Spearheading Advancements in Surgical Sealants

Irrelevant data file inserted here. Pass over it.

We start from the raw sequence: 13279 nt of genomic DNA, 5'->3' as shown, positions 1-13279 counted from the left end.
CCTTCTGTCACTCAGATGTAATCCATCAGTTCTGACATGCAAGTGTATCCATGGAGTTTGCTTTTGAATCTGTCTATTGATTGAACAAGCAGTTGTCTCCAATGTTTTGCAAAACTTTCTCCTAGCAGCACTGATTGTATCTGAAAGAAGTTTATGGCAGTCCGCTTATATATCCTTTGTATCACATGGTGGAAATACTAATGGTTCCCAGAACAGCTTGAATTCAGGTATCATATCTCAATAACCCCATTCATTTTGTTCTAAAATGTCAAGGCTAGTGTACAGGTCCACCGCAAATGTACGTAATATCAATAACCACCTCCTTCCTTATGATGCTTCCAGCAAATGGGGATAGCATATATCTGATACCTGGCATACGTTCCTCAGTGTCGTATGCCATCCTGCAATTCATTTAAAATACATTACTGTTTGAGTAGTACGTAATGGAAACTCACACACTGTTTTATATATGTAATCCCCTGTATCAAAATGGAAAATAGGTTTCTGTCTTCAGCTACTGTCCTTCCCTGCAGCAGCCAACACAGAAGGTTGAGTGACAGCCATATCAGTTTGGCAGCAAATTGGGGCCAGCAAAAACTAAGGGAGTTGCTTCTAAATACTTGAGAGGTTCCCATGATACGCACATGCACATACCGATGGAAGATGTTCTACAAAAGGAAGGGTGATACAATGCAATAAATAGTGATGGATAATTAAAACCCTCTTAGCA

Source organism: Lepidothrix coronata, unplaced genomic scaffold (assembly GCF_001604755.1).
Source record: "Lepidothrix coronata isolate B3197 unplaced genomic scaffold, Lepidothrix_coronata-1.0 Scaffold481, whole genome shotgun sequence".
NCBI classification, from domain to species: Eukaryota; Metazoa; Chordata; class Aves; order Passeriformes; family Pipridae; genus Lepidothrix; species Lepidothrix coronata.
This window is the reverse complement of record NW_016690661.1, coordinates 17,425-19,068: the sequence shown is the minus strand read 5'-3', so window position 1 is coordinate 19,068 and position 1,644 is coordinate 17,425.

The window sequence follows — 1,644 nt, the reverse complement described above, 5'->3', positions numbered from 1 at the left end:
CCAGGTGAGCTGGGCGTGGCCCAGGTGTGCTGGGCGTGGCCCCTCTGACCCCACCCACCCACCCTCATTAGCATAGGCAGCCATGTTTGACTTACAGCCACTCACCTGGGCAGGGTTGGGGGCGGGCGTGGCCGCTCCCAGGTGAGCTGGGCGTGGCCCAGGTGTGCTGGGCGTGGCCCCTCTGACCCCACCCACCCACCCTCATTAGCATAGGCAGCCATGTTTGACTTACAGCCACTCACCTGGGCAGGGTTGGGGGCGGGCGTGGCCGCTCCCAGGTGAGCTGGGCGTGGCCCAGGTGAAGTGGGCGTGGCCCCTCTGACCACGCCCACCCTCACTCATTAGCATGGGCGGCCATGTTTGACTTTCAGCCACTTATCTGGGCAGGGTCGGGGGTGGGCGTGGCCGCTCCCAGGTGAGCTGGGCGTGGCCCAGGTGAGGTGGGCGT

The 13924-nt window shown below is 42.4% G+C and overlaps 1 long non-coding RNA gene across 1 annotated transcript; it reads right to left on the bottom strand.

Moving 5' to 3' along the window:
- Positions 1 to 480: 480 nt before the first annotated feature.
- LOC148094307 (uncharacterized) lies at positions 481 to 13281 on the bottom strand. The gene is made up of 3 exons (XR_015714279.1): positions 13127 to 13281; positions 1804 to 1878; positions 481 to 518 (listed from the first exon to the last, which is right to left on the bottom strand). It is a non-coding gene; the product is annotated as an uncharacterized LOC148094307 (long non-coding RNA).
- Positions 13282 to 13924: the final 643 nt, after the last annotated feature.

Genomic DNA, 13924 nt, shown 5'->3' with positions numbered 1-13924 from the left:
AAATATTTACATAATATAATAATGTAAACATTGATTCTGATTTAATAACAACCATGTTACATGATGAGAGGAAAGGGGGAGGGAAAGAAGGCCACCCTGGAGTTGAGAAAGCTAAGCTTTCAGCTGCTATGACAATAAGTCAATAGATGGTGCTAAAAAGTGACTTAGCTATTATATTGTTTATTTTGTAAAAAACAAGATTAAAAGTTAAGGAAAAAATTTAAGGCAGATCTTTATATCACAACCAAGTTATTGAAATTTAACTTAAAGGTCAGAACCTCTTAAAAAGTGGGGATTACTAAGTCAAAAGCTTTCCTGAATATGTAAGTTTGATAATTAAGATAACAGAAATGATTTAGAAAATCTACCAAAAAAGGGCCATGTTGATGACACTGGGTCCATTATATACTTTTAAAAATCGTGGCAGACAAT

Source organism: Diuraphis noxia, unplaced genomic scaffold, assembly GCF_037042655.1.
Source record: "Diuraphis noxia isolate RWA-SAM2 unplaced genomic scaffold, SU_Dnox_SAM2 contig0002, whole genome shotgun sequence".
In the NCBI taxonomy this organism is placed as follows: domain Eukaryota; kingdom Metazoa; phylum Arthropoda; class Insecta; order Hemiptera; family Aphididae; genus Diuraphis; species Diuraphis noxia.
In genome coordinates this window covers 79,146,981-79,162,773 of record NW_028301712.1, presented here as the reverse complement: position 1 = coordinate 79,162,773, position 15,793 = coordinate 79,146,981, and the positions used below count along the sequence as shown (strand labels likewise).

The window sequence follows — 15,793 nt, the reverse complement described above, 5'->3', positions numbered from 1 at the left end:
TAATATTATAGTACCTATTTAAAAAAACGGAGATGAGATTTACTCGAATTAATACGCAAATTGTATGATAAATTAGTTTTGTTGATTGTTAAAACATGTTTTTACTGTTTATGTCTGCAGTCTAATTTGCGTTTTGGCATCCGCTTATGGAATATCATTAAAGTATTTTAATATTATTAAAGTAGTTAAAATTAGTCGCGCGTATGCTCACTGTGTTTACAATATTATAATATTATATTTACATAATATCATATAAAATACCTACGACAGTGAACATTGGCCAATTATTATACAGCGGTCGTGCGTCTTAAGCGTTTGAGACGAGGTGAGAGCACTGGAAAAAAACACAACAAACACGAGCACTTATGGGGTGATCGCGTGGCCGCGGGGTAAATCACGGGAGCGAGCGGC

Surgeons and clinicians have used surgical sealants for closing or reconnecting ruptured tissues, or as an adjunct to sutures and staples, for years. However, advancements in technology have led general surgeons and specialists to consider sealants for a wider range of applications and with increased frequency. Increasing Ease of Use Surgical sealants aren't as easy to use as a tube of Crazy Glue. Surgeons must mix and use some agents precisely and promptly to be effective. Delivery systems vary from a syringe, proprietary applicator, or through an endoscope. Most require special training. Sylys®, an elastic, resorbable, synthetic sealant developed by Cohera Medical, requires no mixing. The single-part sealant uses a chemistry that produces rapid curing initiated by contact with tissue moisture. Its custom applicator allows surgeons to use the product in either open or laparoscopic procedures. "We wanted doctors to be doctors, not engineers," said Cohera president and CEO Patrick Daly. "We wanted to create a great product that's easy to use and straightforward to apply." Cohera designed Sylys to help reduce anastomotic leakage in gastrointestinal surgical procedures. Used in conjunction with sutures or staples, Sylys supports anastomosis during the first few days post-surgery—a time when patients run the highest risk of bowel leakage. Daly said the sealant, in preclinical studies, reduced leakage by nearly 60 percent. "A bowel leak...
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